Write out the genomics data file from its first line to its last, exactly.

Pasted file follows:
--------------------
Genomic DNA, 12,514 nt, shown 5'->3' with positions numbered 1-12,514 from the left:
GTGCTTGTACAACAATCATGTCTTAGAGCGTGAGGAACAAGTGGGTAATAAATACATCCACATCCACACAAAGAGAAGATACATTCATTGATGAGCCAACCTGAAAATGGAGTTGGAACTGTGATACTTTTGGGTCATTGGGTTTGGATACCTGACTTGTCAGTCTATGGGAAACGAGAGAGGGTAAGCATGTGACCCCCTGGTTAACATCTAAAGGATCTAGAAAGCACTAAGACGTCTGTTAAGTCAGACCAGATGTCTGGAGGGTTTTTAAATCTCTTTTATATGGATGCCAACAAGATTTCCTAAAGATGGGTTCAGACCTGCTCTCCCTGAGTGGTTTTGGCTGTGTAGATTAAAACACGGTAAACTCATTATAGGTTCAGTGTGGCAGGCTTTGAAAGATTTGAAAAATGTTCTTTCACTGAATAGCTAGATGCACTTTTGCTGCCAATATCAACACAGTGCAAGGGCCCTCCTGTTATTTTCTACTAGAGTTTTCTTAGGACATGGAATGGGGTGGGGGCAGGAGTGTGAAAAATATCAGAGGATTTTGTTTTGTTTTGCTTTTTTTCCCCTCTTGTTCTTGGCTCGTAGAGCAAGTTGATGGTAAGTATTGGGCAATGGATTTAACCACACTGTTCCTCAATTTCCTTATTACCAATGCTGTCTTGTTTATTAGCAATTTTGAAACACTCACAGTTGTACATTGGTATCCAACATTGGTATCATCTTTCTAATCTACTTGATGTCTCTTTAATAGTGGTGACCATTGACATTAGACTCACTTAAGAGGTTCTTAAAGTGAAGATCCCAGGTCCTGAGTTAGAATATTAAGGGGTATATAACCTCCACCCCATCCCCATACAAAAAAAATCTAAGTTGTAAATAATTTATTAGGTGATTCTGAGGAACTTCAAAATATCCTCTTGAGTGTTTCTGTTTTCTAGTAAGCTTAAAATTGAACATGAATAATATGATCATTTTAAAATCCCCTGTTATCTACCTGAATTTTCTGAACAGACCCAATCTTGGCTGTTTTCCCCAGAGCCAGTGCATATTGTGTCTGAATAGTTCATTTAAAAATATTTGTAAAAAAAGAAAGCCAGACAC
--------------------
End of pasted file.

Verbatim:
Genomic DNA, 12,514 nt, shown 5'->3' with positions numbered 1-12,514 from the left:
GTGCTTGTACAACAATCATGTCTTAGAGCGTGAGGAACAAGTGGGTAATAAATACATCCACATCCACACAAAGAGAAGATACATTCATTGATGAGCCAACCTGAAAATGGAGTTGGAACTGTGATACTTTTGGGTCATTGGGTTTGGATACCTGACTTGTCAGTCTATGGGAAACGAGAGAGGGTAAGCATGTGACCCCCTGGTTAACATCTAAAGGATCTAGAAAGCACTAAGACGTCTGTTAAGTCAGACCAGATGTCTGGAGGGTTTTTAAATCTCTTTTATATGGATGCCAACAAGATTTCCTAAAGATGGGTTCAGACCTGCTCTCCCTGAGTGGTTTTGGCTGTGTAGATTAAAACACGGTAAACTCATTATAGGTTCAGTGTGGCAGGCTTTGAAAGATTTGAAAAATGTTCTTTCACTGAATAGCTAGATGCACTTTTGCTGCCAATATCAACACAGTGCAAGGGCCCTCCTGTTATTTTCTACTAGAGTTTTCTTAGGACATGGAATGGGGTGGGGGCAGGAGTGTGAAAAATATCAGAGGATTTTGTTTTGTTTTGCTTTTTTTCCCCTCTTGTTCTTGGCTCGTAGAGCAAGTTGATGGTAAGTATTGGGCAATGGATTTAACCACACTGTTCCTCAATTTCCTTATTACCAATGCTGTCTTGTTTATTAGCAATTTTGAAACACTCACAGTTGTACATTGGTATCCAACATTGGTATCATCTTTCTAATCTACTTGATGTCTCTTTAATAGTGGTGACCATTGACATTAGACTCACTTAAGAGGTTCTTAAAGTGAAGATCCCAGGTCCTGAGTTAGAATATTAAGGGGTATATAACCTCCACCCCATCCCCATACAAAAAAAATCTAAGTTGTAAATAATTTATTAGGTGATTCTGAGGAACTTCAAAATATCCTCTTGAGTGTTTCTGTTTTCTAGTAAGCTTAAAATTGAACATGAATAATATGATCATTTTAAAATCCCCTGTTATCTACCTGAATTTTCTGAACAGACCCAATCTTGGCTGTTTTCCCCAGAGCCAGTGCATATTGTGTCTGAATAGTTCATTTAAAAATATTTGTAAAAAAAGAAAGCCAGACAC